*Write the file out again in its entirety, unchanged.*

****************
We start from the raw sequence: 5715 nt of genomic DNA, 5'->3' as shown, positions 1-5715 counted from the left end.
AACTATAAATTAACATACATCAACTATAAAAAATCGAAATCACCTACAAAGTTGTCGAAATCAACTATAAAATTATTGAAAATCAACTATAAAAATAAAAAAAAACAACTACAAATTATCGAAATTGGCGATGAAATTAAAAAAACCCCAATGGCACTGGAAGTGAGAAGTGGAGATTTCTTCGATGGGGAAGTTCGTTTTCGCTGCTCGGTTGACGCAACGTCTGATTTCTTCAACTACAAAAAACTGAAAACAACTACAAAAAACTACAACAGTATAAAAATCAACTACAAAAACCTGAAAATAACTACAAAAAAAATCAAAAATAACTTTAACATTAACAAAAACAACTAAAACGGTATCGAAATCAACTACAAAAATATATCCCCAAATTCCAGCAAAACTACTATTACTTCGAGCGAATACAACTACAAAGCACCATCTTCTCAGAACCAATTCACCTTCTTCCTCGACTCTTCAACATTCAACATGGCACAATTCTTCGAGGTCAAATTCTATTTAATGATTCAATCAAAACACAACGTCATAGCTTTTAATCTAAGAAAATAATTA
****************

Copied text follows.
We start from the raw sequence: 5715 nt of genomic DNA, 5'->3' as shown, positions 1-5715 counted from the left end.
AACTATAAATTAACATACATCAACTATAAAAAATCGAAATCACCTACAAAGTTGTCGAAATCAACTATAAAATTATTGAAAATCAACTATAAAAATAAAAAAAAACAACTACAAATTATCGAAATTGGCGATGAAATTAAAAAAACCCCAATGGCACTGGAAGTGAGAAGTGGAGATTTCTTCGATGGGGAAGTTCGTTTTCGCTGCTCGGTTGACGCAACGTCTGATTTCTTCAACTACAAAAAACTGAAAACAACTACAAAAAACTACAACAGTATAAAAATCAACTACAAAAACCTGAAAATAACTACAAAAAAAATCAAAAATAACTTTAACATTAACAAAAACAACTAAAACGGTATCGAAATCAACTACAAAAATATATCCCCAAATTCCAGCAAAACTACTATTACTTCGAGCGAATACAACTACAAAGCACCATCTTCTCAGAACCAATTCACCTTCTTCCTCGACTCTTCAACATTCAACATGGCACAATTCTTCGAGGTCAAATTCTATTTAATGATTCAATCAAAACACAACGTCATAGCTTTTAATCTAAGAAAATAATTA